Can’t afford a top-shelf videocard like the screamin’ XFX model reviewed here? Take comfort in the knowledge that EVGA has an impressively overclocked version of the only slightly less powerful GeForce 7900 GT: Its $360 street price is $230 lower than the aforementioned 7900 GTX card.
eVGA’s main contribution was to factory-overclock the GPU and memory, from 450- and 660MHz, respectively, to 550MHz for the core and 790MHz for the 256MB of GDDR3 memory. But nVidia also deserves a share of the credit for this card’s performance. Unlike the 7800 GT, which achieved its cost savings by lopping off four pipes and one vertex shader, the 7900 GT has a full complement of 24 pixel pipelines and eight vertex shaders—just like its more costly cousins, the 7800 and 7900 GTXs.
As a result, you don’t need to sacrifice eye candy in the name of frame rate. Just take a look at the benchmark charts: Running Quake 4 in High Quality mode, with 4x antialiasing, 8x anisotropic filtering, and resolution ratcheted up to 1600x1200, a single card mustered an impressive 59.6 frames per second. The card was even more impressive in our FEAR benchmark: At the same resolution, but with soft shadows turned on and AA turned off (a bug in the game dictates enabling one or the other, but not both), eVGA’s card came within one frame per second of matching the much more expensive Sapphire Radeon X1900 XTX (reviewed here).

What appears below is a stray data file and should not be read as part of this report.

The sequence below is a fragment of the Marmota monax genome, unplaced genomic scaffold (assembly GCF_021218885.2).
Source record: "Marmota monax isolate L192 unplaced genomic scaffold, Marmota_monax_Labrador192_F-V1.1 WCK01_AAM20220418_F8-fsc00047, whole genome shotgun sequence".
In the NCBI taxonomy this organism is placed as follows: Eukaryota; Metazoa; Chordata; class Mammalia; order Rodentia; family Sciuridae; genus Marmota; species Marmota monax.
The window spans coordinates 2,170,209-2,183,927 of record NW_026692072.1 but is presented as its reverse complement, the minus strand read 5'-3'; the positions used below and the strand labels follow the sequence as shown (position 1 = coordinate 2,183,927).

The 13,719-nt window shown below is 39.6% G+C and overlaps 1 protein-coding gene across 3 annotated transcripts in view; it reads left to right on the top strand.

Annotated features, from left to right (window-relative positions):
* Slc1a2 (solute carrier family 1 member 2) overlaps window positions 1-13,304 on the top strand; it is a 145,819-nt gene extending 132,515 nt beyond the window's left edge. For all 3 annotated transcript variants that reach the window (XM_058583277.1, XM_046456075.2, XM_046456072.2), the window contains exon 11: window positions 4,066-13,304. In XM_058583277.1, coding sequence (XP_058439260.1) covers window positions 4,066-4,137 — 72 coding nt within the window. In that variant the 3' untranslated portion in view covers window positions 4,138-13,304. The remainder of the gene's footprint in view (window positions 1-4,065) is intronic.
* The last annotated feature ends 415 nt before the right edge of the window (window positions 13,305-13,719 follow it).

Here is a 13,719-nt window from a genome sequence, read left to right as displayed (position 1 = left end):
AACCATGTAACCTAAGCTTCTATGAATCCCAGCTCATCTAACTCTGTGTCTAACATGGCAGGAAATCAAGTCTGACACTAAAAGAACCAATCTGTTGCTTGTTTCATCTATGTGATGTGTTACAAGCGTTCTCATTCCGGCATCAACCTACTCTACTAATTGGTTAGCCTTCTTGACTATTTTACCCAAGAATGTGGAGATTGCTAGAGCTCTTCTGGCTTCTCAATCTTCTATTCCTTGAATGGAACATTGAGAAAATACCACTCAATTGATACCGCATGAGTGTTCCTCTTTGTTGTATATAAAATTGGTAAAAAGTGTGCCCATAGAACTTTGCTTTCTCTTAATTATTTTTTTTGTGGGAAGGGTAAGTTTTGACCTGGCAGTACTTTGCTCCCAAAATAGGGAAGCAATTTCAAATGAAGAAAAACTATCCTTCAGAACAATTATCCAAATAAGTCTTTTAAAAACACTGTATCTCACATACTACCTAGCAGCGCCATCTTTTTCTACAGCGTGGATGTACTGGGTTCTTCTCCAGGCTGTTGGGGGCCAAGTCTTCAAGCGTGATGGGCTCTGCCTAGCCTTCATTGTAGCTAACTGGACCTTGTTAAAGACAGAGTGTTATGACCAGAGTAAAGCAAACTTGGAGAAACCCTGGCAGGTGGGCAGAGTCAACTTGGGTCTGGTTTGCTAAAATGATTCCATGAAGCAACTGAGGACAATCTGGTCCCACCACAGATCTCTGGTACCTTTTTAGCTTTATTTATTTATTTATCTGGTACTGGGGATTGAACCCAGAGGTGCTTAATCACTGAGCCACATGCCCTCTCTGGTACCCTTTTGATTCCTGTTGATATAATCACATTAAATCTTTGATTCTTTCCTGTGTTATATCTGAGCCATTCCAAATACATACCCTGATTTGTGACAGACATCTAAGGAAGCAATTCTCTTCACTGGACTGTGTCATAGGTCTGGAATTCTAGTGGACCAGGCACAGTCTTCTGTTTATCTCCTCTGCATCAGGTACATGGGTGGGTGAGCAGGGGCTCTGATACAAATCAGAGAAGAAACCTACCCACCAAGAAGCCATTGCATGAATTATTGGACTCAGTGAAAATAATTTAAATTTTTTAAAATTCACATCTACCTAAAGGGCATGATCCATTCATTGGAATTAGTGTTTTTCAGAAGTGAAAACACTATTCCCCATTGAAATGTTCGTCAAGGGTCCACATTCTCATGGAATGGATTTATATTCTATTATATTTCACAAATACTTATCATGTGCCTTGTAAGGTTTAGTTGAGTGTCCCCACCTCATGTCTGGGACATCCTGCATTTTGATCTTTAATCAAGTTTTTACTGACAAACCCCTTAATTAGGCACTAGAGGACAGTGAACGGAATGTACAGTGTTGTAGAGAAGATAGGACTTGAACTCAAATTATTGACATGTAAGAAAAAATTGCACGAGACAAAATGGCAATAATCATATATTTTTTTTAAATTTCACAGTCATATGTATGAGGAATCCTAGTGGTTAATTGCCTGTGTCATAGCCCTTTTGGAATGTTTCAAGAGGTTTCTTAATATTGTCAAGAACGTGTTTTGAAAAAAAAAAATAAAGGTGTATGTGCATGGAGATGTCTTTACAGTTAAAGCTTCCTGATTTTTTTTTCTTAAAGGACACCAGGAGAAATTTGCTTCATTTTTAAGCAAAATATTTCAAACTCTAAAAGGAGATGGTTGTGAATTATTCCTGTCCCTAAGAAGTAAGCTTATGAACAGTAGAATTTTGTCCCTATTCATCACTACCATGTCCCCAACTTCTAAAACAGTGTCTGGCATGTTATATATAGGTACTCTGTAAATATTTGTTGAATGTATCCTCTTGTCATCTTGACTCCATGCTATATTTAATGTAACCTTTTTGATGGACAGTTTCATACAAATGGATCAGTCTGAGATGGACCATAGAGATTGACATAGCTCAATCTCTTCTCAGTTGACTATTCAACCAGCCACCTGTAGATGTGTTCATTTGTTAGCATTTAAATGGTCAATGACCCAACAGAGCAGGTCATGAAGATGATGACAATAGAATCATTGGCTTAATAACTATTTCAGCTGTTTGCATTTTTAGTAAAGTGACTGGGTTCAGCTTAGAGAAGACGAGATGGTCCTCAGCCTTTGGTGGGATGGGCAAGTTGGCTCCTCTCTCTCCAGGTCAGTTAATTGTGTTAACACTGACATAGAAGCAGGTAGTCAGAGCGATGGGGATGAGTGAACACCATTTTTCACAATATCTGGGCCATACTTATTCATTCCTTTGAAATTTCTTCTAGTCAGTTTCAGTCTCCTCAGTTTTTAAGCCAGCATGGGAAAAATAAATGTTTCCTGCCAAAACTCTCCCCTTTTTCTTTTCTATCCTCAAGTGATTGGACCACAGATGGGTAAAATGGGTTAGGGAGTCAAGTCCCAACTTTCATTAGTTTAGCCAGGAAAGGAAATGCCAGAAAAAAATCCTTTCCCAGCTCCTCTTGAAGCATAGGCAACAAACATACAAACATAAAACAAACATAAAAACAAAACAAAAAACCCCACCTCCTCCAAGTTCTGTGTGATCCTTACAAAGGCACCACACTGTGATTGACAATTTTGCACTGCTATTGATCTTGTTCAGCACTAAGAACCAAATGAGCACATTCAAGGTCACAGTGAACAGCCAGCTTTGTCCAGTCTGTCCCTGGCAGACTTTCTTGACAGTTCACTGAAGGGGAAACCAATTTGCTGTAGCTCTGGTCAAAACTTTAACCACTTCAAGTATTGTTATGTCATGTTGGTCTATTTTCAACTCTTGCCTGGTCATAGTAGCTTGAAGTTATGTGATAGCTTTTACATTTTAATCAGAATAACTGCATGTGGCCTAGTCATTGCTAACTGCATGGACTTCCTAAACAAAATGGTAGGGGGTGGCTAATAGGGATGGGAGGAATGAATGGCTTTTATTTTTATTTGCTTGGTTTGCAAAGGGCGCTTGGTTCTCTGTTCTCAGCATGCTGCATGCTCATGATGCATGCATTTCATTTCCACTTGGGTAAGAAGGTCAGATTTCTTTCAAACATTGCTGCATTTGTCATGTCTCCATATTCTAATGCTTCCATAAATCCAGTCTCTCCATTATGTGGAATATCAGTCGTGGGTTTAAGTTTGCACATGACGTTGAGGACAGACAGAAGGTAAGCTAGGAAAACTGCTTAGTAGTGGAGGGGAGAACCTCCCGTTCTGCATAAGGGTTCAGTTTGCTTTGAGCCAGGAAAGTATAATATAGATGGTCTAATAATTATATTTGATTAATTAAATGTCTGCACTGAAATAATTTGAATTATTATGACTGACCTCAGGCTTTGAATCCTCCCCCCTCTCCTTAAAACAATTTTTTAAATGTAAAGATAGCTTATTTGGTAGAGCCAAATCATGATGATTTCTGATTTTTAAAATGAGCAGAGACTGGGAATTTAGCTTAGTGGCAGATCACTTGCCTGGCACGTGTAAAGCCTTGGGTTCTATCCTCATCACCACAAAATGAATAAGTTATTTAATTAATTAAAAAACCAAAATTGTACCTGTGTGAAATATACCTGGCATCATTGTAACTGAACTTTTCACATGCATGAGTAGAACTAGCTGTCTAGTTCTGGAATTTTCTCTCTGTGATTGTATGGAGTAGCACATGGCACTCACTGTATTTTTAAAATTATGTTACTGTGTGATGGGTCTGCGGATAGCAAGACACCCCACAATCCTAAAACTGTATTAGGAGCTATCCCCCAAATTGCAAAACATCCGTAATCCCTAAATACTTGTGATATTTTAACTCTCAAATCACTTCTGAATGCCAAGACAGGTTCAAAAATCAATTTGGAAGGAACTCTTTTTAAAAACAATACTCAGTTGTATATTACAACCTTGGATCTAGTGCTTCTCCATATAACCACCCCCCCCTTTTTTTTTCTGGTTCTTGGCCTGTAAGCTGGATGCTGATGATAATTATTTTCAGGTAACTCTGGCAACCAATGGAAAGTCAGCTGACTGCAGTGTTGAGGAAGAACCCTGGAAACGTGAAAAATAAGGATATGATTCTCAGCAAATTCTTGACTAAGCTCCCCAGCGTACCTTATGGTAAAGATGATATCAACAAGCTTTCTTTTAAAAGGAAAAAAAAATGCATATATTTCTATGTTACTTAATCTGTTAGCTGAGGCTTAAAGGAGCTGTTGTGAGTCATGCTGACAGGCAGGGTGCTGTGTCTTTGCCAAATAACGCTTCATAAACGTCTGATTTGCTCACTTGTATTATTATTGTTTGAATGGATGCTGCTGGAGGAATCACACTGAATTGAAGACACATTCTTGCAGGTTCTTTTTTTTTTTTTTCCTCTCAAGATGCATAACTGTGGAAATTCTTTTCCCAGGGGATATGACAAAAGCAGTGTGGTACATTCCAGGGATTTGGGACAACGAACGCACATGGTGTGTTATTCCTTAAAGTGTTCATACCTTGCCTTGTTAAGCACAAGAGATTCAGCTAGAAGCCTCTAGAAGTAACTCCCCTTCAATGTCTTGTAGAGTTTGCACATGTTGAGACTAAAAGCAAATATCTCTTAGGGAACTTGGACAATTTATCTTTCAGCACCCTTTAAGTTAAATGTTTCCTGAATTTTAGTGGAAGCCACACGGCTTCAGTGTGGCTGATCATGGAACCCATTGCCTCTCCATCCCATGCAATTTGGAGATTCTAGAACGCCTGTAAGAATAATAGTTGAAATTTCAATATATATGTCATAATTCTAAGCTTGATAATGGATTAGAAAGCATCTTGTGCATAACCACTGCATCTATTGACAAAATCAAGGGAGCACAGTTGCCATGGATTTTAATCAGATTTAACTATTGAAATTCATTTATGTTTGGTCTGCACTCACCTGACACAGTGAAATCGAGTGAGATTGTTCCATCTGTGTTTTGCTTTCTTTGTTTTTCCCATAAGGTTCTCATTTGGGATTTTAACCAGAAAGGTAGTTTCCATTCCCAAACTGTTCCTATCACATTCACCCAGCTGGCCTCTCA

Things get even more exciting when you bring SLI into the picture. The two cards scaled well running in our new Asus A8N32-SLI Deluxe motherboard, which allows both PCI Express slots to operate in x16 mode: We saw a 60 percent boost in performance running our Call of Duty 2 benchmark. This is one midrange card we expect to see on our on Best of the Best list for a while.